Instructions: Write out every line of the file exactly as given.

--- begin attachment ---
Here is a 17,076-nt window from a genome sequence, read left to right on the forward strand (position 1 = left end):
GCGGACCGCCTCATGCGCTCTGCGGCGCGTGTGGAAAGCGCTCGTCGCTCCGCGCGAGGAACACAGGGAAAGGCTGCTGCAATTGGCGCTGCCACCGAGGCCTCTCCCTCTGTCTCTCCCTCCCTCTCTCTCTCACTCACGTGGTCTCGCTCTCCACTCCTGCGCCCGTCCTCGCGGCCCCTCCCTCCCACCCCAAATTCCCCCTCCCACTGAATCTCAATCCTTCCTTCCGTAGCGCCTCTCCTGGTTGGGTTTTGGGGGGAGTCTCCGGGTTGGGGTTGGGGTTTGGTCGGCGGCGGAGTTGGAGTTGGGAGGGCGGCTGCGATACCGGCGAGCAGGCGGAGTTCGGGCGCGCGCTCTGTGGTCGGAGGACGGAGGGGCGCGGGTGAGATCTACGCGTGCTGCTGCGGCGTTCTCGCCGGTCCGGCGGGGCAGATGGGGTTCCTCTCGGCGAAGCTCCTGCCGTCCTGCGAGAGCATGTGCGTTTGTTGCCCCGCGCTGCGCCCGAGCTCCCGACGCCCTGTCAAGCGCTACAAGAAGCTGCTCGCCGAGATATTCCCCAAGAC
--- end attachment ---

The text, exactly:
Here is a 17,076-nt window from a genome sequence, read left to right on the forward strand (position 1 = left end):
GCGGACCGCCTCATGCGCTCTGCGGCGCGTGTGGAAAGCGCTCGTCGCTCCGCGCGAGGAACACAGGGAAAGGCTGCTGCAATTGGCGCTGCCACCGAGGCCTCTCCCTCTGTCTCTCCCTCCCTCTCTCTCTCACTCACGTGGTCTCGCTCTCCACTCCTGCGCCCGTCCTCGCGGCCCCTCCCTCCCACCCCAAATTCCCCCTCCCACTGAATCTCAATCCTTCCTTCCGTAGCGCCTCTCCTGGTTGGGTTTTGGGGGGAGTCTCCGGGTTGGGGTTGGGGTTTGGTCGGCGGCGGAGTTGGAGTTGGGAGGGCGGCTGCGATACCGGCGAGCAGGCGGAGTTCGGGCGCGCGCTCTGTGGTCGGAGGACGGAGGGGCGCGGGTGAGATCTACGCGTGCTGCTGCGGCGTTCTCGCCGGTCCGGCGGGGCAGATGGGGTTCCTCTCGGCGAAGCTCCTGCCGTCCTGCGAGAGCATGTGCGTTTGTTGCCCCGCGCTGCGCCCGAGCTCCCGACGCCCTGTCAAGCGCTACAAGAAGCTGCTCGCCGAGATATTCCCCAAGAC